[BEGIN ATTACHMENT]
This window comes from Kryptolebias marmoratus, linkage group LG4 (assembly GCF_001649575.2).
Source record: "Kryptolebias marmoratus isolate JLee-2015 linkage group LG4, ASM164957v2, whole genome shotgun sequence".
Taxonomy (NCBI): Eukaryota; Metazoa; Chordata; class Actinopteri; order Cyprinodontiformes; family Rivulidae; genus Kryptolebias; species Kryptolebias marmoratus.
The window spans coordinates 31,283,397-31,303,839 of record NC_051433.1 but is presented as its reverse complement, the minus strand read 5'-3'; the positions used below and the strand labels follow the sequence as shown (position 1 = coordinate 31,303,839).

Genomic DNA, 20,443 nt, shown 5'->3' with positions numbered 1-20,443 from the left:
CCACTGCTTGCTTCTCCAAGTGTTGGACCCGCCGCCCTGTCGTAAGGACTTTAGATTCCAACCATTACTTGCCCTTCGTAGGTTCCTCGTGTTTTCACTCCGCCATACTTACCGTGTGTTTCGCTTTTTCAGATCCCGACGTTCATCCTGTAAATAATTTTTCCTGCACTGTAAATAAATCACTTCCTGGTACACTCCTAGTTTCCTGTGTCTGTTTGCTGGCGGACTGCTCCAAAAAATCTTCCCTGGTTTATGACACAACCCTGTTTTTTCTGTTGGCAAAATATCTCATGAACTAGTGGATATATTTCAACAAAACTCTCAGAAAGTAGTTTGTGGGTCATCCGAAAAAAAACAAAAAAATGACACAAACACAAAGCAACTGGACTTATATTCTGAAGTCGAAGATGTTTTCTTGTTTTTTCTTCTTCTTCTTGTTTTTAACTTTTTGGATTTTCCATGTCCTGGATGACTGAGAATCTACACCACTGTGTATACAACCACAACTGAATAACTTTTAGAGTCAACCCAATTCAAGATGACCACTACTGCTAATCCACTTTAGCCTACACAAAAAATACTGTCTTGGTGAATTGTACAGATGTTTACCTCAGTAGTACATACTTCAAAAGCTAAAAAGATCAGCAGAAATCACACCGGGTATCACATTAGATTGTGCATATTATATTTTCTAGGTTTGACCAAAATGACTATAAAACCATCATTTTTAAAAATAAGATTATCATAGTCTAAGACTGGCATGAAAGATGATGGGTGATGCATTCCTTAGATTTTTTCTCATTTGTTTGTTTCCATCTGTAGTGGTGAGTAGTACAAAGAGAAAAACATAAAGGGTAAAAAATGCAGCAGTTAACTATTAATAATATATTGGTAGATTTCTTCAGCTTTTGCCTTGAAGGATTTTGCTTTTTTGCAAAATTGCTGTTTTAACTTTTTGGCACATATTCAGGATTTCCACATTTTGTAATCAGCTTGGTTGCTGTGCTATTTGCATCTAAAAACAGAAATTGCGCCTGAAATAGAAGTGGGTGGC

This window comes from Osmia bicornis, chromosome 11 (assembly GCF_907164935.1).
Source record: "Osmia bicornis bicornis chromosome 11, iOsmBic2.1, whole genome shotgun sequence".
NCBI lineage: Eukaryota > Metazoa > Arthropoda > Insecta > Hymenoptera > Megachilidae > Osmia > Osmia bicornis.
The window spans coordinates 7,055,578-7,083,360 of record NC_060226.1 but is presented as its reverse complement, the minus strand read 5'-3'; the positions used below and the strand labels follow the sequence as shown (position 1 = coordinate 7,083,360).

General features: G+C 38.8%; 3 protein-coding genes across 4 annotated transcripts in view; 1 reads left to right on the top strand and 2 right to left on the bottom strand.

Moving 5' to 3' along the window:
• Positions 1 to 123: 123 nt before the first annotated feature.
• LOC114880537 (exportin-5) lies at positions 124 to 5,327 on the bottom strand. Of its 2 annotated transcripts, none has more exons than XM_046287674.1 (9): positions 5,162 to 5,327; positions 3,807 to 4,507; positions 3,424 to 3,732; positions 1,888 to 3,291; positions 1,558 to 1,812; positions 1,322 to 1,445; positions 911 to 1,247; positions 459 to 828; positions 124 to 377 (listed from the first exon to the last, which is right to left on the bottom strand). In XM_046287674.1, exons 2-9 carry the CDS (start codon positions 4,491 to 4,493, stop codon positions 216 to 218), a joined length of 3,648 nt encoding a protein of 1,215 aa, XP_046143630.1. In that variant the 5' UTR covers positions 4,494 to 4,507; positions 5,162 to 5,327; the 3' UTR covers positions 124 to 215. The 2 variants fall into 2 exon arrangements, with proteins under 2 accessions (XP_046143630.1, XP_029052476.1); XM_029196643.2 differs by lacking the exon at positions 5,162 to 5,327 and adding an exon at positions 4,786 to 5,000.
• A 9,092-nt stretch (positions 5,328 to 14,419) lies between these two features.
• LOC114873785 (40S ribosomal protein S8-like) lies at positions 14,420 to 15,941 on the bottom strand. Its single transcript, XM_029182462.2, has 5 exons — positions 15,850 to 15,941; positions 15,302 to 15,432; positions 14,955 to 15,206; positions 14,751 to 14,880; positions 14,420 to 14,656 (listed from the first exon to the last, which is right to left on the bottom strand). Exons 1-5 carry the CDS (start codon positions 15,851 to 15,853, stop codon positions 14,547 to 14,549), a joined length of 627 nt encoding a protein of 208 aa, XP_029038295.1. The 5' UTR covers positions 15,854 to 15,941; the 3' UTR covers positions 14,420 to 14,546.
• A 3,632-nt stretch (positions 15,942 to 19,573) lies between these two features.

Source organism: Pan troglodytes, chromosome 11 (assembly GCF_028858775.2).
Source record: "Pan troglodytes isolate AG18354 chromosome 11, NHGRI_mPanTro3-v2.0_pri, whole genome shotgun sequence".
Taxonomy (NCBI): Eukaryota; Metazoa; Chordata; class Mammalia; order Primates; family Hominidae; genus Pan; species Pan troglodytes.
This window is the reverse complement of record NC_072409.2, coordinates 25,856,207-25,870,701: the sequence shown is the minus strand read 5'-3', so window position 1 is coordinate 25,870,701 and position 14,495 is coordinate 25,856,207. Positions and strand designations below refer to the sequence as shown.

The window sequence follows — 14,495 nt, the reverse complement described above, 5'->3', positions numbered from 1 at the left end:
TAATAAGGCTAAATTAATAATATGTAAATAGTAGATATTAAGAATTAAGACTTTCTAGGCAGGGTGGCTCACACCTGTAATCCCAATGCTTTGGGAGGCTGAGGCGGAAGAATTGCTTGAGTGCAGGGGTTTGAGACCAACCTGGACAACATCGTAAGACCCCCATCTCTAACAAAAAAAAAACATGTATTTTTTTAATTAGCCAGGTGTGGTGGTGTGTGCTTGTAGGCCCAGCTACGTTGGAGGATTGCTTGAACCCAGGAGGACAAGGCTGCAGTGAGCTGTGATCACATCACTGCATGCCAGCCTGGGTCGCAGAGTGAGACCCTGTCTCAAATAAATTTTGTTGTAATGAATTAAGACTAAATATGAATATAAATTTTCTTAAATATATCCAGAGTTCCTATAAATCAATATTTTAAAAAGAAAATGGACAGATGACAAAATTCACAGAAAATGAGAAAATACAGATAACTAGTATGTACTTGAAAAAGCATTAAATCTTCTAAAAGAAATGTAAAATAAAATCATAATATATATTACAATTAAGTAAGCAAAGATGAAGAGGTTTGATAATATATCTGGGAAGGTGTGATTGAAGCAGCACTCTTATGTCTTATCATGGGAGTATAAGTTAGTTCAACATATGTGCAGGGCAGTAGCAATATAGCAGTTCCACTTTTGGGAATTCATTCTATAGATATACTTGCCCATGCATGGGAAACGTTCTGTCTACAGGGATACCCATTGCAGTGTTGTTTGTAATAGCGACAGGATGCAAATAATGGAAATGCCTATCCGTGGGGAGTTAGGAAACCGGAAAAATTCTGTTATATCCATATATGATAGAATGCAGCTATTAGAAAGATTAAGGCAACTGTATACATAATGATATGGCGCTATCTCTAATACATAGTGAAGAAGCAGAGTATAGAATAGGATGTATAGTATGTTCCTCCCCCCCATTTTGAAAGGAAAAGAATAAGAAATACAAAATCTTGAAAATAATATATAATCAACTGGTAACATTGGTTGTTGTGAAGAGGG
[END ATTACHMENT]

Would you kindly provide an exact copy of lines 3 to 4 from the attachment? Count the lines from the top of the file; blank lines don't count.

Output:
Taxonomy (NCBI): Eukaryota; Metazoa; Chordata; class Actinopteri; order Cyprinodontiformes; family Rivulidae; genus Kryptolebias; species Kryptolebias marmoratus.
The window spans coordinates 31,283,397-31,303,839 of record NC_051433.1 but is presented as its reverse complement, the minus strand read 5'-3'; the positions used below and the strand labels follow the sequence as shown (position 1 = coordinate 31,303,839).